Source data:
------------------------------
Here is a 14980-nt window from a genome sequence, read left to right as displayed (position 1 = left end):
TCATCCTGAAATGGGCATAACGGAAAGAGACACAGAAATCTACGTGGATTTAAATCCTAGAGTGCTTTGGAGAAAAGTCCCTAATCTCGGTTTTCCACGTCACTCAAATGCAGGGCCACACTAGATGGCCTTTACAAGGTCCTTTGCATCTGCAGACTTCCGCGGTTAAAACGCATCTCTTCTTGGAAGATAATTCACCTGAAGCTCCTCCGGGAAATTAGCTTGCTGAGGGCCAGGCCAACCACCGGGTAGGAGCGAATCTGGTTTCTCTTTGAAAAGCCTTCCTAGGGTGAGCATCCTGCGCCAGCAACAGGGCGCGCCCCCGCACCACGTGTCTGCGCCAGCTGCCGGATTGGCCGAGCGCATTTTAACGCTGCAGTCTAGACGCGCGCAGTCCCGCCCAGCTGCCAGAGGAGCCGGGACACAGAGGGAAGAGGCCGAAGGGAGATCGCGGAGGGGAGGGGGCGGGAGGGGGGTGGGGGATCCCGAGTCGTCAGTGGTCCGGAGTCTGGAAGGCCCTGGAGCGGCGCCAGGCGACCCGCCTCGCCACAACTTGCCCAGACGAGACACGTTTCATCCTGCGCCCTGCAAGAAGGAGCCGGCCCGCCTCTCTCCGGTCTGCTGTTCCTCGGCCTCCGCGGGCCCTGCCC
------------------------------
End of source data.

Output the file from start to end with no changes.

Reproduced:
Here is a 14980-nt window from a genome sequence, read left to right as displayed (position 1 = left end):
TCATCCTGAAATGGGCATAACGGAAAGAGACACAGAAATCTACGTGGATTTAAATCCTAGAGTGCTTTGGAGAAAAGTCCCTAATCTCGGTTTTCCACGTCACTCAAATGCAGGGCCACACTAGATGGCCTTTACAAGGTCCTTTGCATCTGCAGACTTCCGCGGTTAAAACGCATCTCTTCTTGGAAGATAATTCACCTGAAGCTCCTCCGGGAAATTAGCTTGCTGAGGGCCAGGCCAACCACCGGGTAGGAGCGAATCTGGTTTCTCTTTGAAAAGCCTTCCTAGGGTGAGCATCCTGCGCCAGCAACAGGGCGCGCCCCCGCACCACGTGTCTGCGCCAGCTGCCGGATTGGCCGAGCGCATTTTAACGCTGCAGTCTAGACGCGCGCAGTCCCGCCCAGCTGCCAGAGGAGCCGGGACACAGAGGGAAGAGGCCGAAGGGAGATCGCGGAGGGGAGGGGGCGGGAGGGGGGTGGGGGATCCCGAGTCGTCAGTGGTCCGGAGTCTGGAAGGCCCTGGAGCGGCGCCAGGCGACCCGCCTCGCCACAACTTGCCCAGACGAGACACGTTTCATCCTGCGCCCTGCAAGAAGGAGCCGGCCCGCCTCTCTCCGGTCTGCTGTTCCTCGGCCTCCGCGGGCCCTGCCC